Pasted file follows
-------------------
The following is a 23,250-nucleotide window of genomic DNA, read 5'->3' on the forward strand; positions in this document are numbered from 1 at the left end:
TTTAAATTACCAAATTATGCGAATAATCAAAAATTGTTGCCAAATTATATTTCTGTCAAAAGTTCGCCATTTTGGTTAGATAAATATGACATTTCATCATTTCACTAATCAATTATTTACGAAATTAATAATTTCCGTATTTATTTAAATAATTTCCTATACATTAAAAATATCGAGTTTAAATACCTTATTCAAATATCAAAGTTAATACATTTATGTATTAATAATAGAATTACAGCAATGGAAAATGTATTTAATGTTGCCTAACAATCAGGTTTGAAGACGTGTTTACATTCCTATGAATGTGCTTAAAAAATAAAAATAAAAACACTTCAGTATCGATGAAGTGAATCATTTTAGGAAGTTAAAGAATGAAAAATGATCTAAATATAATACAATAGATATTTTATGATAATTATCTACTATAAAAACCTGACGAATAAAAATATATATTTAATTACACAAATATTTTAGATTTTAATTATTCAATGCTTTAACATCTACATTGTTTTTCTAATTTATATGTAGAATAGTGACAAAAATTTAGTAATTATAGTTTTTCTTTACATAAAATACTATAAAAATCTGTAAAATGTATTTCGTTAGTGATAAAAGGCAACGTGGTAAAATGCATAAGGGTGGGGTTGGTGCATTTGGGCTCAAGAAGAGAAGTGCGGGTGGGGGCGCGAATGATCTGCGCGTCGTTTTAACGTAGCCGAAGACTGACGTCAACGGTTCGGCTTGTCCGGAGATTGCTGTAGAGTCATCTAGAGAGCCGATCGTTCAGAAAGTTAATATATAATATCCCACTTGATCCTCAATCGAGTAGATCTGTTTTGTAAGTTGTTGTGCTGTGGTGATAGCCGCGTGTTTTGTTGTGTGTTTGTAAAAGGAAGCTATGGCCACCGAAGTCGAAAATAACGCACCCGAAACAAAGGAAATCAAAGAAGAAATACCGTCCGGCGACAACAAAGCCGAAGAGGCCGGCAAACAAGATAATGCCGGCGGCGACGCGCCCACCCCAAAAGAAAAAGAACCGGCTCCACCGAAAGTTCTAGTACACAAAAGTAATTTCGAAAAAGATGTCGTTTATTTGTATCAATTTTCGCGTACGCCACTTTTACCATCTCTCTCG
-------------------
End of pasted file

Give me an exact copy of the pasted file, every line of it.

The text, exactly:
The following is a 23,250-nucleotide window of genomic DNA, read 5'->3' on the forward strand; positions in this document are numbered from 1 at the left end:
TTTAAATTACCAAATTATGCGAATAATCAAAAATTGTTGCCAAATTATATTTCTGTCAAAAGTTCGCCATTTTGGTTAGATAAATATGACATTTCATCATTTCACTAATCAATTATTTACGAAATTAATAATTTCCGTATTTATTTAAATAATTTCCTATACATTAAAAATATCGAGTTTAAATACCTTATTCAAATATCAAAGTTAATACATTTATGTATTAATAATAGAATTACAGCAATGGAAAATGTATTTAATGTTGCCTAACAATCAGGTTTGAAGACGTGTTTACATTCCTATGAATGTGCTTAAAAAATAAAAATAAAAACACTTCAGTATCGATGAAGTGAATCATTTTAGGAAGTTAAAGAATGAAAAATGATCTAAATATAATACAATAGATATTTTATGATAATTATCTACTATAAAAACCTGACGAATAAAAATATATATTTAATTACACAAATATTTTAGATTTTAATTATTCAATGCTTTAACATCTACATTGTTTTTCTAATTTATATGTAGAATAGTGACAAAAATTTAGTAATTATAGTTTTTCTTTACATAAAATACTATAAAAATCTGTAAAATGTATTTCGTTAGTGATAAAAGGCAACGTGGTAAAATGCATAAGGGTGGGGTTGGTGCATTTGGGCTCAAGAAGAGAAGTGCGGGTGGGGGCGCGAATGATCTGCGCGTCGTTTTAACGTAGCCGAAGACTGACGTCAACGGTTCGGCTTGTCCGGAGATTGCTGTAGAGTCATCTAGAGAGCCGATCGTTCAGAAAGTTAATATATAATATCCCACTTGATCCTCAATCGAGTAGATCTGTTTTGTAAGTTGTTGTGCTGTGGTGATAGCCGCGTGTTTTGTTGTGTGTTTGTAAAAGGAAGCTATGGCCACCGAAGTCGAAAATAACGCACCCGAAACAAAGGAAATCAAAGAAGAAATACCGTCCGGCGACAACAAAGCCGAAGAGGCCGGCAAACAAGATAATGCCGGCGGCGACGCGCCCACCCCAAAAGAAAAAGAACCGGCTCCACCGAAAGTTCTAGTACACAAAAGTAATTTCGAAAAAGATGTCGTTTATTTGTATCAATTTTCGCGTACGCCACTTTTACCATCTCTCTCG